Animated Loading
Having trouble loading this page?
Get help troubleshooting.

Kooiker-huh? An intro to Westminster dog show's new breeds

Published
FILE - In this Jan. 10, 2018 file photo, Escher, left, and Rhett, center, Nederlandse kooikerhondje, and Juno, right, a grand basset griffon Vendeen, are shown by their handlers during a news conference at the American Kennel Club headquarters in New York. The two breeds are eligible to compete in the Westminster Kennel Club dog show for the first time in 2019. (AP Photo/Mary Altaffer, File)

NEW YORK (AP) — There are two new breeds — and 16 syllables — coming to the Westminster Kennel Club dog show this year.

The grand basset griffon Vendeen (grahnd bah-SAY' grih-FAHN' vahn-DAY'-ahn) and the Nederlandse kooikerhondje (NAY'-dehr-lahn-seh KOY'-kehr-hahnd-jeh) make their debuts at next month's show.

One dog from each breed will get a nationally televised turn among the more than 190 breeds on the purple carpet at the nation's premier canine contest.

About 3,200 dogs are entered to compete. They range from wee Malteses to strapping mastiffs.

The show includes agility and obedience competitions along with the breed judging that leads to the signature Best in Show trophy, awarded on Feb. 12 at Madison Square Garden and live on FS1.

The relatively new agility and obedience contests are open to mixed-breed dogs as well as purebreds.

FILE - In this Jan. 10, 2018 file photo, Nederlandse kooikerhondje Escher, left, and Rhett are shown during a news conference at the American Kennel Club headquarters in New York. The Nederlandse kooikerhondje, originally a Dutch duck-hunting dog, is one of two breeds eligible to compete in the Westminster dog show for the first time in 2019. (AP Photo/Mary Altaffer, File)
FILE - In this Jan. 10, 2018 file photo, Juno, a grand basset griffon Vendeen, is shown during a news conference at the American Kennel Club headquarters in New York. The grand basset griffon Vendeen, developed in France to hunt rabbit and hare, is one of two breeds eligible to compete in the Westminster Kennel Club dog show for the first time in 2019. (AP Photo/Mary Altaffer, File)
FILE - In this Jan. 10, 2018 file photo, Escher, left, and Rhett, center, Nederlandse kooikerhondje, and Juno, right, a grand basset griffon Vendeen, are shown by their handlers during a news conference at the American Kennel Club headquarters in New York. The two breeds are eligible to compete in the Westminster Kennel Club dog show for the first time in 2019. (AP Photo/Mary Altaffer, File)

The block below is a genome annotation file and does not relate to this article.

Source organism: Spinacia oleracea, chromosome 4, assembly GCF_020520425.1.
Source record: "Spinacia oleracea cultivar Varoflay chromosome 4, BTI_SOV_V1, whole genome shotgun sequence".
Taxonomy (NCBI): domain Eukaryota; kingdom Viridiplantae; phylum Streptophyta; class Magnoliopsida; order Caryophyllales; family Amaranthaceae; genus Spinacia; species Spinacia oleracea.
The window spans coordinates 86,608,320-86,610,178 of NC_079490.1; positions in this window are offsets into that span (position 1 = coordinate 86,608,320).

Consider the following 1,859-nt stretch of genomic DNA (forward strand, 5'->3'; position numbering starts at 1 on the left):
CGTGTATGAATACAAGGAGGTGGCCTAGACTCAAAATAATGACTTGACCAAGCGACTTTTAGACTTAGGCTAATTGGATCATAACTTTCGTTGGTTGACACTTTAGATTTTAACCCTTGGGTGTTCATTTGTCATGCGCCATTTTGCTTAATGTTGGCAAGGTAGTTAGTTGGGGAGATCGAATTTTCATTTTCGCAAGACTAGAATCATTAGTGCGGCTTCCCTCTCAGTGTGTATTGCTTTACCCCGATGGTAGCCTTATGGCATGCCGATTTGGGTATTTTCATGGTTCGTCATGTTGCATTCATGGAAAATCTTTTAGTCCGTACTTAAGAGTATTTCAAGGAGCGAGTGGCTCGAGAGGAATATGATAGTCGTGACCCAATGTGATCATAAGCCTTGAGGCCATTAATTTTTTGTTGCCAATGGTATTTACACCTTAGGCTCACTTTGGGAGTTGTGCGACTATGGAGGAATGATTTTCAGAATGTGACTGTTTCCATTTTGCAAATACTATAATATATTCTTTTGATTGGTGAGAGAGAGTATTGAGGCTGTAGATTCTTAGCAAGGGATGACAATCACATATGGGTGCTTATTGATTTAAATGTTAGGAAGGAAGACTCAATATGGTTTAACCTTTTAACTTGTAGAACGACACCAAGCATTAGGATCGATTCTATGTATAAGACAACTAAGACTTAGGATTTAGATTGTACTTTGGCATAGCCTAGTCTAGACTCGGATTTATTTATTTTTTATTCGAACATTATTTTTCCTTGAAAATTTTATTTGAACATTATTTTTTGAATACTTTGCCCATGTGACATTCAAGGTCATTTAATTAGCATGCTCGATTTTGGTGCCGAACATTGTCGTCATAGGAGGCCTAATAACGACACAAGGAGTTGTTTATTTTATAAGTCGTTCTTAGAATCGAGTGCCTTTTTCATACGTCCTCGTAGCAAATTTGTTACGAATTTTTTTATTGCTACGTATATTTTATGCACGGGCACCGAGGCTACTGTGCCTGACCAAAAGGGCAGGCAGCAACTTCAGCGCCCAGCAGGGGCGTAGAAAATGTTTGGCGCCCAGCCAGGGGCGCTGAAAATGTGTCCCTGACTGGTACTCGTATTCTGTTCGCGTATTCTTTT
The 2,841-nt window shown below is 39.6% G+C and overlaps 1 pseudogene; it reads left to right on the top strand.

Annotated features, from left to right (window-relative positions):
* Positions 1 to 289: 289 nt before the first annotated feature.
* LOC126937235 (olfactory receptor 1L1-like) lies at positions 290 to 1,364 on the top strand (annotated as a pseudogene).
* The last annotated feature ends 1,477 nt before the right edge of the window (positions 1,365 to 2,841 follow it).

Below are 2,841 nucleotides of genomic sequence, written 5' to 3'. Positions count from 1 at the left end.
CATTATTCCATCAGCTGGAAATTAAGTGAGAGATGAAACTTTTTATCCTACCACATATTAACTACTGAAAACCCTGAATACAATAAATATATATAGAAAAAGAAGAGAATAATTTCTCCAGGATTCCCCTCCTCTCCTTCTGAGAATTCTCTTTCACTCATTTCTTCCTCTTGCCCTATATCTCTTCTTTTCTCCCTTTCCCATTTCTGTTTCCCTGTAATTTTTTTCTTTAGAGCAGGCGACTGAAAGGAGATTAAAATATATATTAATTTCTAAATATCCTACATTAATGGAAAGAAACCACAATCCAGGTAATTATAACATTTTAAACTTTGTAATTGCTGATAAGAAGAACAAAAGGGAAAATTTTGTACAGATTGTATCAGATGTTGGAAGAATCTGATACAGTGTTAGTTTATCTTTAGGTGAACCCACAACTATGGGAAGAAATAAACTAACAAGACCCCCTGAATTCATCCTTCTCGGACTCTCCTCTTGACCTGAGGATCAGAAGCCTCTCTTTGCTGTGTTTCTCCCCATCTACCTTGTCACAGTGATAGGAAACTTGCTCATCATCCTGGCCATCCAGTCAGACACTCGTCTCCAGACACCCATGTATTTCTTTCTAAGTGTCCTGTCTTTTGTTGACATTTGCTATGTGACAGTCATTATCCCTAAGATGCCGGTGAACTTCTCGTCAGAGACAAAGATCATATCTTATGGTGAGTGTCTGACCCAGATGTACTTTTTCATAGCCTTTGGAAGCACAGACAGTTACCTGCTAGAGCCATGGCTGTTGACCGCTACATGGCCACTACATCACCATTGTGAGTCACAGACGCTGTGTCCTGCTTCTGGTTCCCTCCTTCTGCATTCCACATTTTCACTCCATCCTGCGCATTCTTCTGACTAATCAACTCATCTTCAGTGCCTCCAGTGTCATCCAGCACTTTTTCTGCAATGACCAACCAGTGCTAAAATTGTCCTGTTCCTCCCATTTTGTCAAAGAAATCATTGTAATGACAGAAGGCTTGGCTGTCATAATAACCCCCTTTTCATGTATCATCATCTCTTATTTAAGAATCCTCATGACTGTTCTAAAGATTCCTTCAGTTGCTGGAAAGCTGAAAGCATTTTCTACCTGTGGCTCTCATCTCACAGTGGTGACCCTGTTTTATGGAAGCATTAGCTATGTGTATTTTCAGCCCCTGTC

FILE - In this Jan. 10, 2018 file photo, Escher, left, and Rhett, center, Nederlandse kooikerhondje, and Juno, right, a grand basset griffon Vendeen, are shown by their handlers during a news conference at the American Kennel Club headquarters in New York. The two breeds are eligible to compete in the Westminster Kennel Club dog show for the first time in 2019. (AP Photo/Mary Altaffer, File)
FILE - In this Jan. 10, 2018 file photo, Nederlandse kooikerhondje Escher, left, and Rhett are shown during a news conference at the American Kennel Club headquarters in New York. The Nederlandse kooikerhondje, originally a Dutch duck-hunting dog, is one of two breeds eligible to compete in the Westminster dog show for the first time in 2019. (AP Photo/Mary Altaffer, File)
FILE - In this Jan. 10, 2018 file photo, Nederlandse kooikerhondje Escher, left, and Rhett are shown during a news conference at the American Kennel Club headquarters in New York. The Nederlandse kooikerhondje, originally a Dutch duck-hunting dog, is one of two breeds eligible to compete in the Westminster dog show for the first time in 2019. (AP Photo/Mary Altaffer, File)
FILE - In this Jan. 10, 2018 file photo, Juno, a grand basset griffon Vendeen, is shown during a news conference at the American Kennel Club headquarters in New York. The grand basset griffon Vendeen, developed in France to hunt rabbit and hare, is one of two breeds eligible to compete in the Westminster Kennel Club dog show for the first time in 2019. (AP Photo/Mary Altaffer, File)
FILE - In this Jan. 10, 2018 file photo, Juno, a grand basset griffon Vendeen, is shown during a news conference at the American Kennel Club headquarters in New York. The grand basset griffon Vendeen, developed in France to hunt rabbit and hare, is one of two breeds eligible to compete in the Westminster Kennel Club dog show for the first time in 2019. (AP Photo/Mary Altaffer, File)